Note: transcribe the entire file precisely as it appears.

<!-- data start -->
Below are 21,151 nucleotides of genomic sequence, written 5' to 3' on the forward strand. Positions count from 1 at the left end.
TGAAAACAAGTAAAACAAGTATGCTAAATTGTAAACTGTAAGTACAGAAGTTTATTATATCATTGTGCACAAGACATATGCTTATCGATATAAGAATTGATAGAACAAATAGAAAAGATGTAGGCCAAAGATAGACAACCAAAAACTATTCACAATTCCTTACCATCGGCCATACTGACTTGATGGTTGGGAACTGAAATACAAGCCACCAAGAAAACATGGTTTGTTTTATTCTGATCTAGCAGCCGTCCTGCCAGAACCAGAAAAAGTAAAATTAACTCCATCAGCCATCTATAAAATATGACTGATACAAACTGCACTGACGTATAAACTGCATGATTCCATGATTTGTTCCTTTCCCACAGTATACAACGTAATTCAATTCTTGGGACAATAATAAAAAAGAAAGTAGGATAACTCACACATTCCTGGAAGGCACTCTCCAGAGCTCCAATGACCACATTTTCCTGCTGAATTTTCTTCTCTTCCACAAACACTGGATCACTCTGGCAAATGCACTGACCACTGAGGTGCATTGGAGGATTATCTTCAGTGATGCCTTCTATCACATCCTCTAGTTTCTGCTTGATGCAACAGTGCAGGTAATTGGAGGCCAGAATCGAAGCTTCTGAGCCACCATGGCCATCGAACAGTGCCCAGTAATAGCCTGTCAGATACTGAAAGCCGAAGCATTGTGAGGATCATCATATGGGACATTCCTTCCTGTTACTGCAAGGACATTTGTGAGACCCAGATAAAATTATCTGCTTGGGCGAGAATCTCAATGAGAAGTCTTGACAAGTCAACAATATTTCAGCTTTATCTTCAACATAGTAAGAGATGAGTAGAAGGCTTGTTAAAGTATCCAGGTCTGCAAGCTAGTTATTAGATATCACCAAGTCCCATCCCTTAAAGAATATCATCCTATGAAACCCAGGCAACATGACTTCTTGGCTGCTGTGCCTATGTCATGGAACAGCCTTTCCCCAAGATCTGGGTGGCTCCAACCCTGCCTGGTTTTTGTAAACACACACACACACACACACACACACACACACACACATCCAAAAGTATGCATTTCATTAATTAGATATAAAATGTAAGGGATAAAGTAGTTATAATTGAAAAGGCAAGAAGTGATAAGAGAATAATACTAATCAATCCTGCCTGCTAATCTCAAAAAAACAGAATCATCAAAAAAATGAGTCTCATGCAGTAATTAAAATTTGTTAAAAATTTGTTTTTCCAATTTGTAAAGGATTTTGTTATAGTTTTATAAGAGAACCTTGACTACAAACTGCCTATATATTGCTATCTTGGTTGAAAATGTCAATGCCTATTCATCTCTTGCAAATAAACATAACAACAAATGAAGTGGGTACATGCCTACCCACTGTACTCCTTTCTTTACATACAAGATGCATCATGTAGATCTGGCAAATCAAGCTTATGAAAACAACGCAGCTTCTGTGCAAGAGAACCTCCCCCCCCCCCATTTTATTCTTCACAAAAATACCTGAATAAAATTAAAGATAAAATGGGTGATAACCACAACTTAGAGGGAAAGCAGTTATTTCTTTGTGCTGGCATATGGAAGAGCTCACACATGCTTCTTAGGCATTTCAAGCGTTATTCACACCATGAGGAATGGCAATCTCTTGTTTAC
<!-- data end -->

Below are 21,151 nucleotides of genomic sequence, written 5' to 3' on the forward strand. Positions count from 1 at the left end.
TGAAAACAAGTAAAACAAGTATGCTAAATTGTAAACTGTAAGTACAGAAGTTTATTATATCATTGTGCACAAGACATATGCTTATCGATATAAGAATTGATAGAACAAATAGAAAAGATGTAGGCCAAAGATAGACAACCAAAAACTATTCACAATTCCTTACCATCGGCCATACTGACTTGATGGTTGGGAACTGAAATACAAGCCACCAAGAAAACATGGTTTGTTTTATTCTGATCTAGCAGCCGTCCTGCCAGAACCAGAAAAAGTAAAATTAACTCCATCAGCCATCTATAAAATATGACTGATACAAACTGCACTGACGTATAAACTGCATGATTCCATGATTTGTTCCTTTCCCACAGTATACAACGTAATTCAATTCTTGGGACAATAATAAAAAAGAAAGTAGGATAACTCACACATTCCTGGAAGGCACTCTCCAGAGCTCCAATGACCACATTTTCCTGCTGAATTTTCTTCTCTTCCACAAACACTGGATCACTCTGGCAAATGCACTGACCACTGAGGTGCATTGGAGGATTATCTTCAGTGATGCCTTCTATCACATCCTCTAGTTTCTGCTTGATGCAACAGTGCAGGTAATTGGAGGCCAGAATCGAAGCTTCTGAGCCACCATGGCCATCGAACAGTGCCCAGTAATAGCCTGTCAGATACTGAAAGCCGAAGCATTGTGAGGATCATCATATGGGACATTCCTTCCTGTTACTGCAAGGACATTTGTGAGACCCAGATAAAATTATCTGCTTGGGCGAGAATCTCAATGAGAAGTCTTGACAAGTCAACAATATTTCAGCTTTATCTTCAACATAGTAAGAGATGAGTAGAAGGCTTGTTAAAGTATCCAGGTCTGCAAGCTAGTTATTAGATATCACCAAGTCCCATCCCTTAAAGAATATCATCCTATGAAACCCAGGCAACATGACTTCTTGGCTGCTGTGCCTATGTCATGGAACAGCCTTTCCCCAAGATCTGGGTGGCTCCAACCCTGCCTGGTTTTTGTAAACACACACACACACACACACACACACACACACACACATCCAAAAGTATGCATTTCATTAATTAGATATAAAATGTAAGGGATAAAGTAGTTATAATTGAAAAGGCAAGAAGTGATAAGAGAATAATACTAATCAATCCTGCCTGCTAATCTCAAAAAAACAGAATCATCAAAAAAATGAGTCTCATGCAGTAATTAAAATTTGTTAAAAATTTGTTTTTCCAATTTGTAAAGGATTTTGTTATAGTTTTATAAGAGAACCTTGACTACAAACTGCCTATATATTGCTATCTTGGTTGAAAATGTCAATGCCTATTCATCTCTTGCAAATAAACATAACAACAAATGAAGTGGGTACATGCCTACCCACTGTACTCCTTTCTTTACATACAAGATGCATCATGTAGATCTGGCAAATCAAGCTTATGAAAACAACGCAGCTTCTGTGCAAGAGAACCTCCCCCCCCCCCATTTTATTCTTCACAAAAATACCTGAATAAAATTAAAGATAAAATGGGTGATAACCACAACTTAGAGGGAAAGCAGTTATTTCTTTGTGCTGGCATATGGAAGAGCTCACACATGCTTCTTAGGCATTTCAAGCGTTATTCACACCATGAGGAATGGCAATCTCTTGTTTAC